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Ancient technology for metal coatings 2,000 years ago can't be matched even today

Date:
July 24, 2013
Source:
American Chemical Society
Summary:
Artists and craftsmen more than 2,000 years ago developed thin-film coating technology unrivaled even by today's standards for producing DVDs, solar cells, electronic devices and other products. Understanding these sophisticated metal-plating techniques from ancient times could help preserve priceless artistic and other treasures from the past.
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How artisans centuries ago achieved sophisticated gilding, such as on the St. Ambrogio golden altar from 825 AD, is now coming to light.
Credit: American Chemical Society

Artists and craftsmen more than 2,000 years ago developed thin-film coating technology unrivaled even by today's standards for producing DVDs, solar cells, electronic devices and other products. Understanding these sophisticated metal-plating techniques from ancient times, described in the ACS journal Accounts of Chemical Research, could help preserve priceless artistic and other treasures from the past.

Gabriel Maria Ingo and colleagues point out that scientists have made good progress in understanding the chemistry of many ancient artistic and other artifacts -- crucial to preserve them for future generations. Big gaps in knowledge remained, however, about how gilders in the Dark Ages and other periods applied such lustrous, impressively uniform films of gold or silver to intricate objects. Ingo's team set out to apply the newest analytical techniques to uncover the ancients' artistic secrets.

They discovered that gold- and silversmiths 2,000 years ago developed a variety of techniques, including using mercury like a glue to apply thin films of metals to statues and other objects. Sometimes, the technology was used to apply real gold and silver. It also was used fraudulently, to make cheap metal statues that look like solid gold or silver. The scientists say that their findings confirm "the high level of competence reached by the artists and craftsmen of these ancient periods who produced objects of an artistic quality that could not be bettered in ancient times and has not yet been reached in modern ones."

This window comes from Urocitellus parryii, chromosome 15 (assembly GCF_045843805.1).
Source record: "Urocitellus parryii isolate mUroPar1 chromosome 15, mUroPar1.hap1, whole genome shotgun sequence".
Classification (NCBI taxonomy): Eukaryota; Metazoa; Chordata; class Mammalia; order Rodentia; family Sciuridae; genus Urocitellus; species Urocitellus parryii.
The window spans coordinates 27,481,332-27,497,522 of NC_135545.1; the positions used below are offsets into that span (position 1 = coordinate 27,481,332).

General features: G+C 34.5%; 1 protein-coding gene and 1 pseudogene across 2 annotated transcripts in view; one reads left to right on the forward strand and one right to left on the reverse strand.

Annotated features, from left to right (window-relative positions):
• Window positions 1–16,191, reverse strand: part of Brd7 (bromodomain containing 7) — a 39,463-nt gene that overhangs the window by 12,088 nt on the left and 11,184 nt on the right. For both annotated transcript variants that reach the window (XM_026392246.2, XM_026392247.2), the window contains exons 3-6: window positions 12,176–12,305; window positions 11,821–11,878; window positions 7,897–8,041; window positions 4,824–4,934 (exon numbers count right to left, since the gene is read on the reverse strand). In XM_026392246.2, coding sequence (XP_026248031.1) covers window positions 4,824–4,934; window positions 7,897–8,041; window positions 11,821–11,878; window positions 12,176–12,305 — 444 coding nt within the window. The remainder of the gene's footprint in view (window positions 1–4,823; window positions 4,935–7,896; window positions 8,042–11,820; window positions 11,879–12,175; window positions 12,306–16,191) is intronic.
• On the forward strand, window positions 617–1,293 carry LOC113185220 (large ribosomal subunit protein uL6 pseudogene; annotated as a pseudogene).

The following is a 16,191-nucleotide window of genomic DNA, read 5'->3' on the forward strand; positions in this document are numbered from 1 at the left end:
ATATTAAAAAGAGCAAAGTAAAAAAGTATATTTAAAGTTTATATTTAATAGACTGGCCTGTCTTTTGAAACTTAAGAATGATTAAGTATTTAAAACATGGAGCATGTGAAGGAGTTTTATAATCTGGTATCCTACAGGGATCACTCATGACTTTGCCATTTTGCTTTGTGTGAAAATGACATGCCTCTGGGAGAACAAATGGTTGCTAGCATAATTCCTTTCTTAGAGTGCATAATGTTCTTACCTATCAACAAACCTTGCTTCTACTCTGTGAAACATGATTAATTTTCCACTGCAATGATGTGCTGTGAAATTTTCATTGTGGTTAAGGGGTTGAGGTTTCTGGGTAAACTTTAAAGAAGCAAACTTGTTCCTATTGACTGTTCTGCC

Story Source:

The above story is based on materials provided by American Chemical Society. Note: Materials may be edited for content and length.


Journal Reference:

  1. Gabriel Maria Ingo, Giuseppe Guida, Emma Angelini, Gabriella Di Carlo, Alessio Mezzi, Giuseppina Padeletti. Ancient Mercury-Based Plating Methods: Combined Use of Surface Analytical Techniques for the Study of Manufacturing Process and Degradation Phenomena. Accounts of Chemical Research, 2013; 130705111206005 DOI: 10.1021/ar300232e

Cite This Page:

American Chemical Society. "Ancient technology for metal coatings 2,000 years ago can't be matched even today." ScienceDaily. ScienceDaily, 24 July 2013. <www.sciencedaily.com/releases/2013/07/130724124919.htm>.
American Chemical Society. (2013, July 24). Ancient technology for metal coatings 2,000 years ago can't be matched even today. ScienceDaily. Retrieved May 30, 2015 from www.sciencedaily.com/releases/2013/07/130724124919.htm
American Chemical Society. "Ancient technology for metal coatings 2,000 years ago can't be matched even today." ScienceDaily. www.sciencedaily.com/releases/2013/07/130724124919.htm (accessed May 30, 2015).

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